Showing posts with label big data. Show all posts
Showing posts with label big data. Show all posts

Wednesday, 17 November 2021

Top 20 Apache NiFi Interview Questions & Answers

  

Ques: 1). Is there a functional overlap between NiFi and Kafka?

Answer: 

This is a pretty typical question, and the situation is actually extremely complementary. When you have a large number of customers drawing from the same topic, a Kafka broker gives very low latency. However, Kafka isn't built to tackle dataflow problems - imagine data prioritisation and enrichment — Kafka isn't built for that. Furthermore, unlike NIFI, which can handle messages of any size, Kafka prefers smaller messages in the KB to MB range, whereas NiFi can accept files up to GB per file or more. NiFi is an add-on to Kafka that solves all of Kafka's dataflow issues.

 

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Ques: 2). What is Apache NiFi, and how does it work?

Answer: 

Apache NiFi is a dataflow automation and enterprise integration solution that allows you to send, receive, route, alter, and modify data as needed, all while being automated and configurable. NiFi can connect many information systems as well as several types of sources and destinations such as HTTP, FTP, HDFS, File System, and various databases.

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Ques: 3). Is NiFi a viable alternative to ETL and batch processing?

Answer: 

For certain use situations, NiFi can likely replace ETL, and it can also be utilised for batch processing. However, the type of processing/transformation required by the use case should be considered. Flow Files are used in NiFi to define the events, objects, and data that pass through the flow. While NiFi allows you to perform any transformation per Flow File, you shouldn't use it to combine Flow Files together based on a common column or perform certain sorts of windowing aggregations. Cloudera advises utilising extra solutions in this situation.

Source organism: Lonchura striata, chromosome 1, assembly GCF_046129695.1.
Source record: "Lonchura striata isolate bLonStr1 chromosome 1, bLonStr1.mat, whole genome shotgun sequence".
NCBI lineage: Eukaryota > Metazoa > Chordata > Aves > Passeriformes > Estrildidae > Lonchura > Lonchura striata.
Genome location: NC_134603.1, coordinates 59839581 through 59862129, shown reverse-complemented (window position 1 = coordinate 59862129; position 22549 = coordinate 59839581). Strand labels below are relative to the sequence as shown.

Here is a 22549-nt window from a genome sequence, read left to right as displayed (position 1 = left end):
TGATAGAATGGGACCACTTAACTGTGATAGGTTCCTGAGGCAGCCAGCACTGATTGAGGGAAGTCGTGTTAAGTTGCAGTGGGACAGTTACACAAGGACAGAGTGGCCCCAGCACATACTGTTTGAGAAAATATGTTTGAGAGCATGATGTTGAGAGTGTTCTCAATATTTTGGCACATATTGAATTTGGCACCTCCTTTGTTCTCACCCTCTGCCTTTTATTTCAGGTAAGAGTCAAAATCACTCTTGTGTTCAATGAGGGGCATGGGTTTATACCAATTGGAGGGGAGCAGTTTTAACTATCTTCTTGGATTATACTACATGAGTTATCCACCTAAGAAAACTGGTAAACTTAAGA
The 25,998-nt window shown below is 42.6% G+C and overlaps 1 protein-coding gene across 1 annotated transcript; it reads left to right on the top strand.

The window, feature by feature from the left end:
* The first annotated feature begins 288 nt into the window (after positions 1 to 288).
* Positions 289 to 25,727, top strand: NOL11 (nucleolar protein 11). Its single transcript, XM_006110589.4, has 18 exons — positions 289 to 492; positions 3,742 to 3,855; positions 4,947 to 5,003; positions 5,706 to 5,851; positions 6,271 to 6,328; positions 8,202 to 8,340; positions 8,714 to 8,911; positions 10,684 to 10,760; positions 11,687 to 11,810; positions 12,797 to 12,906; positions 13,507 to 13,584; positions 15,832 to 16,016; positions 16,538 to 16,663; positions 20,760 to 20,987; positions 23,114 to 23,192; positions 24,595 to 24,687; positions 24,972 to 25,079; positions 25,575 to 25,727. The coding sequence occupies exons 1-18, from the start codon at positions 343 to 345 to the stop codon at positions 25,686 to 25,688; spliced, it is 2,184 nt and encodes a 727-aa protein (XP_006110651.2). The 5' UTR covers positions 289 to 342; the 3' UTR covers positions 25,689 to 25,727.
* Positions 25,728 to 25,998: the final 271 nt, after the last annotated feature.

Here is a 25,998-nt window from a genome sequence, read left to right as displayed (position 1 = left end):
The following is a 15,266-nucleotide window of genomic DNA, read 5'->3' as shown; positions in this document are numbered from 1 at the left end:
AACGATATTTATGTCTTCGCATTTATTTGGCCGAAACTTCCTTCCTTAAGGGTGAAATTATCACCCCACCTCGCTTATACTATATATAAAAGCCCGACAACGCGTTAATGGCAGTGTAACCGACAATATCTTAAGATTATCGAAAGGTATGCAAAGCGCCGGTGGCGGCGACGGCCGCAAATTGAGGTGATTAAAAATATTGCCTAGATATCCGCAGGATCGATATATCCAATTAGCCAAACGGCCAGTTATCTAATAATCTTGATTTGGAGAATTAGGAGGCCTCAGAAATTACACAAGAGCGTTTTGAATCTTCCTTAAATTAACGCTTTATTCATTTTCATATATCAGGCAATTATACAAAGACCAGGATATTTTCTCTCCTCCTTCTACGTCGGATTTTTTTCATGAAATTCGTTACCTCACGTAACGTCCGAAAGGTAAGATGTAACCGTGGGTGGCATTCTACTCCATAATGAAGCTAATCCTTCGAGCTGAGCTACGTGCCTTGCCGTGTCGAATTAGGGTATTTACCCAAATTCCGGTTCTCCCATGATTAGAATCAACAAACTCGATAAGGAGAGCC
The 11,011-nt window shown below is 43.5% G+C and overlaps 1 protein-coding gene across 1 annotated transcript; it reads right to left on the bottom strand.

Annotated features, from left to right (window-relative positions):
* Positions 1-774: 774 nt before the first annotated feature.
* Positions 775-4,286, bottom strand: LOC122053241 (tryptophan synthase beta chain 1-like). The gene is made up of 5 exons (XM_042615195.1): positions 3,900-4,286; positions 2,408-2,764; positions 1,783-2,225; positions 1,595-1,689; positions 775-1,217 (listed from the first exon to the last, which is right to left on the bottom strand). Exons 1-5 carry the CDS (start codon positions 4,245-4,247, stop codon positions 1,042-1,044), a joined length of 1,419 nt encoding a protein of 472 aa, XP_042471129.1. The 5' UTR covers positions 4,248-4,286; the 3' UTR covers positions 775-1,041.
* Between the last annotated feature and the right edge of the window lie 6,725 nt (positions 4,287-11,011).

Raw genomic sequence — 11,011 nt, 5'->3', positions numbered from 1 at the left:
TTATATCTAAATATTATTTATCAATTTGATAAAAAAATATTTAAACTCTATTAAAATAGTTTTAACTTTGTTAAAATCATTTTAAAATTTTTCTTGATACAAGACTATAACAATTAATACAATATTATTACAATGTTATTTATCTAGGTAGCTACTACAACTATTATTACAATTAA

The ideal choice in a streaming use scenario is to have the records transmitted to one or more Kafka topics utilising NiFi's record processors. Based on our acquisition of Eventador, you can then have Flink execute any of the processing you want on this data (joining streams or doing windowing operations) using Continuous SQL.

NiFi would be treated as an ELT rather than an ETL in a batch use scenario (E = extract, T = transform, L = load). NiFi would collect the various datasets, do the necessary transformations (schema validation, format transformation, data cleansing, and so on) on each dataset, and then transmit the datasets to a Hive-powered data warehouse. Once the data is sent there, NiFi could trigger a Hive query to perform the joint operation.

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Ques: 4). Is Nifi a Master-Server Architecture?

Answer: 

No, the 0-master philosophy has been considered since NiFi 1.0. In addition, each node in the NiFi cluster is identical. The Zookeeper is in charge of the NiFi cluster. ZooKeeper chooses a single node to serve as the Cluster Coordinator, and ZooKeeper handles failover for you. The Cluster Coordinator receives heartbeat and status information from all cluster nodes. The Cluster Coordinator is in charge of detaching and reconnecting nodes in the cluster. Every cluster also has one Primary Node, which is chosen by ZooKeeper.

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Ques: 5). What is the role of Apache NiFi in Big Data Ecosystem?

Answer: 

The main roles Apache NiFi is suitable for in BigData Ecosystem are:

Data acquisition and delivery.

Transformations of data.

Routing data from different source to destination.

Event processing.

End to end provenance.

Edge intelligence and bi-directional communication.

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Ques: 6). What are the component of flowfile?

Answer: 

There are two sections to a FlowFile:

Content: The content is a stream of bytes that transports from source to destination and contains a pointer to the actual data being processed in the dataflow. Keep in mind that the flowfile is merely a link to the content data, not the data itself. The actual content will be stored in NiFi's Content Repository.